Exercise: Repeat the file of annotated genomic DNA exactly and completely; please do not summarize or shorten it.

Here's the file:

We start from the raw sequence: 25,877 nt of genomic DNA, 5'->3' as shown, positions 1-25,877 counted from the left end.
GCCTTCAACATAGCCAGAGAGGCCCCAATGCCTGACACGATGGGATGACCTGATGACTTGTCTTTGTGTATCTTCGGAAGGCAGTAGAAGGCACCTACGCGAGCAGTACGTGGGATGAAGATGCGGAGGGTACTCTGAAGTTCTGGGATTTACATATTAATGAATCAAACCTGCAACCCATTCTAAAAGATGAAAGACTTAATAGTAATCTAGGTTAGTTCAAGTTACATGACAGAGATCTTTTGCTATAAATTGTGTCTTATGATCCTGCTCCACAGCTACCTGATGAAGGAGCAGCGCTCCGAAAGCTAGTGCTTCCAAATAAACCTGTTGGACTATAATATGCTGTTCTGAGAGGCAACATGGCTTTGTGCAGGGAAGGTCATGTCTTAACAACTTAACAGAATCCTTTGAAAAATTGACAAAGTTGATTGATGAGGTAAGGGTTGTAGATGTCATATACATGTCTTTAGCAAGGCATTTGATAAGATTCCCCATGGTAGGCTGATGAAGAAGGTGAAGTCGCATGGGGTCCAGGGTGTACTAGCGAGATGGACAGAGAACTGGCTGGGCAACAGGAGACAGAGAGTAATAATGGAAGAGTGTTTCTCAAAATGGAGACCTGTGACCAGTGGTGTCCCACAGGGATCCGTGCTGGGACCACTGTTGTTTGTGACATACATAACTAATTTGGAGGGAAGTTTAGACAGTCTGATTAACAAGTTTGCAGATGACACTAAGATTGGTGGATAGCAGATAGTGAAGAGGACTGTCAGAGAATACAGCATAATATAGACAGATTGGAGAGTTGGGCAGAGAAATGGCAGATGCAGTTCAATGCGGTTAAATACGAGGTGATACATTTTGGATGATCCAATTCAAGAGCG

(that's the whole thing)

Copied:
We start from the raw sequence: 25,877 nt of genomic DNA, 5'->3' as shown, positions 1-25,877 counted from the left end.
GCCTTCAACATAGCCAGAGAGGCCCCAATGCCTGACACGATGGGATGACCTGATGACTTGTCTTTGTGTATCTTCGGAAGGCAGTAGAAGGCACCTACGCGAGCAGTACGTGGGATGAAGATGCGGAGGGTACTCTGAAGTTCTGGGATTTACATATTAATGAATCAAACCTGCAACCCATTCTAAAAGATGAAAGACTTAATAGTAATCTAGGTTAGTTCAAGTTACATGACAGAGATCTTTTGCTATAAATTGTGTCTTATGATCCTGCTCCACAGCTACCTGATGAAGGAGCAGCGCTCCGAAAGCTAGTGCTTCCAAATAAACCTGTTGGACTATAATATGCTGTTCTGAGAGGCAACATGGCTTTGTGCAGGGAAGGTCATGTCTTAACAACTTAACAGAATCCTTTGAAAAATTGACAAAGTTGATTGATGAGGTAAGGGTTGTAGATGTCATATACATGTCTTTAGCAAGGCATTTGATAAGATTCCCCATGGTAGGCTGATGAAGAAGGTGAAGTCGCATGGGGTCCAGGGTGTACTAGCGAGATGGACAGAGAACTGGCTGGGCAACAGGAGACAGAGAGTAATAATGGAAGAGTGTTTCTCAAAATGGAGACCTGTGACCAGTGGTGTCCCACAGGGATCCGTGCTGGGACCACTGTTGTTTGTGACATACATAACTAATTTGGAGGGAAGTTTAGACAGTCTGATTAACAAGTTTGCAGATGACACTAAGATTGGTGGATAGCAGATAGTGAAGAGGACTGTCAGAGAATACAGCATAATATAGACAGATTGGAGAGTTGGGCAGAGAAATGGCAGATGCAGTTCAATGCGGTTAAATACGAGGTGATACATTTTGGATGATCCAATTCAAGAGCG